J. Savage Gibson; styling by Whitney Wise Long

This eastern Florida rental may not be fancy, but it delivers peace, privacy, and a front-row seat for phenomenal sunsets.

A century of wet bathing suits and salty air has left this classic Florida getaway unblemished. The oldest structure in Summer Haven, not far from St. Augustine, it’s been owned by one family for four generations. The house has survived every storm that has blown through St. Johns County since 1882.

Recently restored by this generation’s owners, Susan and Thomas Schmidt, “The Hut” remains true to its fisherman’s cottage origin. You won’t find modern flourishes such as wireless Internet or a hot tub here, only an old beach shack located on a finger of land between the Atlantic and the Summer Haven River. The rental offers guests a combination of comfort and nostalgia that’s getting harder to come by.

On the interior, the original wainscoting and white board-and-batten walls gleam against heart pine floors. The house still holds a dozen or so pieces of its original furniture, including an antique wicker sofa (now fitted with blue-and-white-stripe cushions), red-painted spindle twin beds, and a wooden dining table. A coquina fireplace anchors the main living space. “My grandmother sat in a chair and instructed the mason on the placement of every stone,” says Thomas.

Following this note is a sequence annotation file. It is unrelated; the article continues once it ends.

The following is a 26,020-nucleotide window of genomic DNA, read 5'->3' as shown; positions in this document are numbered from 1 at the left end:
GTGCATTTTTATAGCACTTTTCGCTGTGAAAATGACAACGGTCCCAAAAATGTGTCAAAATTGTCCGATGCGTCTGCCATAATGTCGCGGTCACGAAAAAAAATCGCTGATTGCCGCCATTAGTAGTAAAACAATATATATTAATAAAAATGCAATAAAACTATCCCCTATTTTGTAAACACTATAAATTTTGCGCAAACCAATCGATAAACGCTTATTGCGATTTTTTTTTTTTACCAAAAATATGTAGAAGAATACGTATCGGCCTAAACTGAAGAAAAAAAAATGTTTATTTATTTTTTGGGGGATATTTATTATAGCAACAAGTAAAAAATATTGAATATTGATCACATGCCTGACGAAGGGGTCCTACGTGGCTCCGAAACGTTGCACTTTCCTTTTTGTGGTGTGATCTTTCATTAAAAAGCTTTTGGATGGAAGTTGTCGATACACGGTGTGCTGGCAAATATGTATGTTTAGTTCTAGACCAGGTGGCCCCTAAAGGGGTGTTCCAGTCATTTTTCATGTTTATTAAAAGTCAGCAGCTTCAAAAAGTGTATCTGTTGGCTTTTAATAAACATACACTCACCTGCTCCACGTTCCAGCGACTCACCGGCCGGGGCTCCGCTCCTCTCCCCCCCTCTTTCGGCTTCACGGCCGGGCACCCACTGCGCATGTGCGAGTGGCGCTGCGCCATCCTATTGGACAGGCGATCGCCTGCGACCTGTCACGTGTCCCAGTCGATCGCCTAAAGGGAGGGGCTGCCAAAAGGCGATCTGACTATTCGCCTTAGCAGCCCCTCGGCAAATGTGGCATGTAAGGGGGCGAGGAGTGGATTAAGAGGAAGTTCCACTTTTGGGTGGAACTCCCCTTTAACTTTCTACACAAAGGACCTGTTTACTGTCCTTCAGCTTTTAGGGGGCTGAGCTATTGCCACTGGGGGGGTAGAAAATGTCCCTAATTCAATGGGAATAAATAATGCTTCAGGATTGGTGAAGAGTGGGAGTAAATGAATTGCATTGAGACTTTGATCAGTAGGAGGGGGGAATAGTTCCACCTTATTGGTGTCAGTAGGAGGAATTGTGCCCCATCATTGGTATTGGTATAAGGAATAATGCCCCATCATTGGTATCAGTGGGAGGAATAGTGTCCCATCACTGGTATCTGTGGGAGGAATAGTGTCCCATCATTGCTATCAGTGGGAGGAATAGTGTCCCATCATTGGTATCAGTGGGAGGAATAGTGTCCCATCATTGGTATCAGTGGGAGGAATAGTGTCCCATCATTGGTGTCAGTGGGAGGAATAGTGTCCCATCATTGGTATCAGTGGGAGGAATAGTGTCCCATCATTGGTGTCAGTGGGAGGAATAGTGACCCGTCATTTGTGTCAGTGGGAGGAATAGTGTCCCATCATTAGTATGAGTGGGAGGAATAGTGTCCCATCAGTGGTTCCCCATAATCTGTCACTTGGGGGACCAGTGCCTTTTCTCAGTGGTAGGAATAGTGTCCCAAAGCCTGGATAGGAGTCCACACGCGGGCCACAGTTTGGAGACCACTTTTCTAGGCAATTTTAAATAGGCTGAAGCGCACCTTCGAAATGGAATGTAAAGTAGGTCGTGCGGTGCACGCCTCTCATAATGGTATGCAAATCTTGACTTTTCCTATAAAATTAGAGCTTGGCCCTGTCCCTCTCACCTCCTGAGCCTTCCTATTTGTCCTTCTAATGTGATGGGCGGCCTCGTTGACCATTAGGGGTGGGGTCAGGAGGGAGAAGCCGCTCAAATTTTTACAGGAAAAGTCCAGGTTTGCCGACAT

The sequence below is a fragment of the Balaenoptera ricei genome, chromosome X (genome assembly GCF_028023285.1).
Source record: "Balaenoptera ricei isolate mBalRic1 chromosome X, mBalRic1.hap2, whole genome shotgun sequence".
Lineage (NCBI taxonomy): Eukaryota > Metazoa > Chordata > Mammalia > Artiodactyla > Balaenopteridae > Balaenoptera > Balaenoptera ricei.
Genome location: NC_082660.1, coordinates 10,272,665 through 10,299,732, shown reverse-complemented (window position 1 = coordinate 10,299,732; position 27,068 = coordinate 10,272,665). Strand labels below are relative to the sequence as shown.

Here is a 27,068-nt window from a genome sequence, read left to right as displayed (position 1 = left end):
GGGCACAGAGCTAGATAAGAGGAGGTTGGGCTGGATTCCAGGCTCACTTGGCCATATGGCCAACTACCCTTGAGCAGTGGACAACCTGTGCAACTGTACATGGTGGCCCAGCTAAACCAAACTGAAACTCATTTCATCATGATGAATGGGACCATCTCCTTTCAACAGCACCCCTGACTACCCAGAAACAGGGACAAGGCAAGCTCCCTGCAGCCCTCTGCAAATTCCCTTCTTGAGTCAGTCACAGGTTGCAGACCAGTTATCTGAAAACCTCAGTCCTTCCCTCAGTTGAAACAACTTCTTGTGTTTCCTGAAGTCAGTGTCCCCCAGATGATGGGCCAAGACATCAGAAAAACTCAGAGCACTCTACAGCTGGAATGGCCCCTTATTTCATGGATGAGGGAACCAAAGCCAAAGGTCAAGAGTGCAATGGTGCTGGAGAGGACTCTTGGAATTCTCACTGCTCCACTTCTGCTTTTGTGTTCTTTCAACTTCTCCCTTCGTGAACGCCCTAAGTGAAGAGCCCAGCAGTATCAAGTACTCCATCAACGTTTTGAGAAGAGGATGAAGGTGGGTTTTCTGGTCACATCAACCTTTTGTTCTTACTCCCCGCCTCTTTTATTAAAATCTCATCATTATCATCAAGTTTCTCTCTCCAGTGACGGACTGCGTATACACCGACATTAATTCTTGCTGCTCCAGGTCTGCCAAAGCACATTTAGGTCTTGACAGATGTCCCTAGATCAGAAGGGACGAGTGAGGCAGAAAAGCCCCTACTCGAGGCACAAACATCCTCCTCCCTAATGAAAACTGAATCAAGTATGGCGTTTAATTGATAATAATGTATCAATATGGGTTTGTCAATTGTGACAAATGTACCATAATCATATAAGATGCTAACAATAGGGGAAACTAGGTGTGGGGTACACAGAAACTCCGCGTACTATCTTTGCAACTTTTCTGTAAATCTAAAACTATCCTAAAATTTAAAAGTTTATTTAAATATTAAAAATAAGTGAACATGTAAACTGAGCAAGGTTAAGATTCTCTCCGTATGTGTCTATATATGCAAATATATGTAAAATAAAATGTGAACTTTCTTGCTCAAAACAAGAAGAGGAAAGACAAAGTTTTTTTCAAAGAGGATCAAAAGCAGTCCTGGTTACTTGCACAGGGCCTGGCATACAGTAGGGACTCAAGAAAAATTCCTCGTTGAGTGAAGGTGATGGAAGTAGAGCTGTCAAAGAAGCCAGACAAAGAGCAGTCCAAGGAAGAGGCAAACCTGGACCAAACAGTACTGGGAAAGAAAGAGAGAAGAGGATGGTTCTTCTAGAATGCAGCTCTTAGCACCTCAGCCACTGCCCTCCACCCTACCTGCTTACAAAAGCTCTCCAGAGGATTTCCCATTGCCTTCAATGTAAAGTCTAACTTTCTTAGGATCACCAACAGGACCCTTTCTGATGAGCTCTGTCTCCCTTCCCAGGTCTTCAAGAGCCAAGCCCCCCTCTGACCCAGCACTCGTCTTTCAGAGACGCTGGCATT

The property’s prime location provides entertainment just outside its doorstep. On one side lies the river, where a wide-plank dock extends over brackish water. Here, visitors can crab, fish, explore natural marshes, or paddle to the Intracoastal Waterway. (It’s easy to rent canoes from a local marina, or kayaks in nearby Crescent Beach.) On the ocean side, porpoises and manatees swim just offshore―and right whales a little farther out. Downtown St. Augustine lies only 15 miles south.

For those who prefer to simply enjoy the breeze, there’s always the tower, a 1930s addition that crowns the cottage. It’s where renters can stare out to sea and watch the sun rise and set, just as Thomas’ grandmother once did.

(published June 2007)

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